Corn fibres have emerged as an eco-friendly substitute for synthetic fabrics and are being used for making not just clothes, but also in geotextiles and home textiles. Renuka Tejaswini explains the processes involved in extracting corn fibres from corn starch and its many benefits and applications in the textile industry.


For many years, enzymes like amylase from malt extracts have been used to degrade starch-based sizes for cheap and effective desizing, which are also economical.


A low-cost and effective biotechnology solution in textile processing has been found and new fabrics have been discovered. To produce those fabrics, yarn and fibre manufacturing are necessary. Experiments are done to extract from various bio-based products which are derived from natural renewable resources (i.e., eco- friendly), which are less dependent on petroleum-based ingredients. The product which acts as an alternative to the synthetic is derived from corn.


By fermenting corn starch, which generates lactic acid (i.e., polymer) corn fibres originate. Just corn fibres are made using fermentation of plant sugar. It is not naturally available since it involves chemical transformation. It is renewable because it does not come from a fossil product.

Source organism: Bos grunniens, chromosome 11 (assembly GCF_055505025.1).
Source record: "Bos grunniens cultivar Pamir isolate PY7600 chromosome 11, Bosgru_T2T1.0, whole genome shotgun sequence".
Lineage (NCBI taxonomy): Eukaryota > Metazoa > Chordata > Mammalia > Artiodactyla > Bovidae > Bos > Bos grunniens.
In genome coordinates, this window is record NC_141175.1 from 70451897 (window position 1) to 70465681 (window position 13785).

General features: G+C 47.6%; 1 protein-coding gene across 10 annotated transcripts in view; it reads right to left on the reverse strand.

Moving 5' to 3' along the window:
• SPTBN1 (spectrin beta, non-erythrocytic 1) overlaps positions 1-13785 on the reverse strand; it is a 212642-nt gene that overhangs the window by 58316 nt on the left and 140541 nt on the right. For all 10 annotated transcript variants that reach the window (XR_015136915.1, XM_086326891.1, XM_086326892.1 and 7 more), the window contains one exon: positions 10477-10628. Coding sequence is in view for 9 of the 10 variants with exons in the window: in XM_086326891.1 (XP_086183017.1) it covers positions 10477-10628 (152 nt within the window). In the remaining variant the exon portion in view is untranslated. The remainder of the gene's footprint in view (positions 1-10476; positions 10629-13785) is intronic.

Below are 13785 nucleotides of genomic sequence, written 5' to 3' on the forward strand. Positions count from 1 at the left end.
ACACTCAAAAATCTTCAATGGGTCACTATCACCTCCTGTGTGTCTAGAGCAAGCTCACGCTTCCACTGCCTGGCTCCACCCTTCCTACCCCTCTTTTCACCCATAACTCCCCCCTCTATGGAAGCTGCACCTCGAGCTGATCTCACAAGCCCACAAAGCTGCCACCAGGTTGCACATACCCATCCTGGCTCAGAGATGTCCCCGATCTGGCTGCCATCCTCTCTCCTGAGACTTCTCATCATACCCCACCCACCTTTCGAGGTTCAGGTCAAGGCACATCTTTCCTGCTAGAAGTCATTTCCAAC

Corn fibre description:

Corn fibre is a manmade fibre which has all the advantages of synthetic materials and various properties of natural products such as cotton and wool.


The manufacturing of polymer in corn fibre involves process of fermentation, distillation and polymerisation of simple plant sugar (maize dextrose) on an industrial scale. First, the sugars are fermented. After fermentation, products are transformed into a high performance polymer called polylactide, which can be spun or processed into corn fibre.


The production and use of corn fibre create less pollution and fewer greenhouse gases.


Fig: Eco Corn Fibre Small Ball


Conversion of starch:

Corn starch contains about 27 per cent amylase. Starch cannot be metabolised directly by yeast. It should be first broken down into simple six carbon sugars prior to fermentation. For this conversion, the pH of the mash is adjusted to 6.0, followed by the alpha-amylase.


The mash is heated above 100c using a jet cooker. The corn mash is kept at the elevated temperature for several minutes by pumping it through a holding tube equipped with a back pressure valve. The mash flows from the holding tube into a flash tank and the temperature is allowed to fall to 80-90c. Now alpha amylase is added and the mash is liquefied for at least 30 minutes. Then, the mash is cooled and glucoamylase enzyme is added. It converts starch into glucose.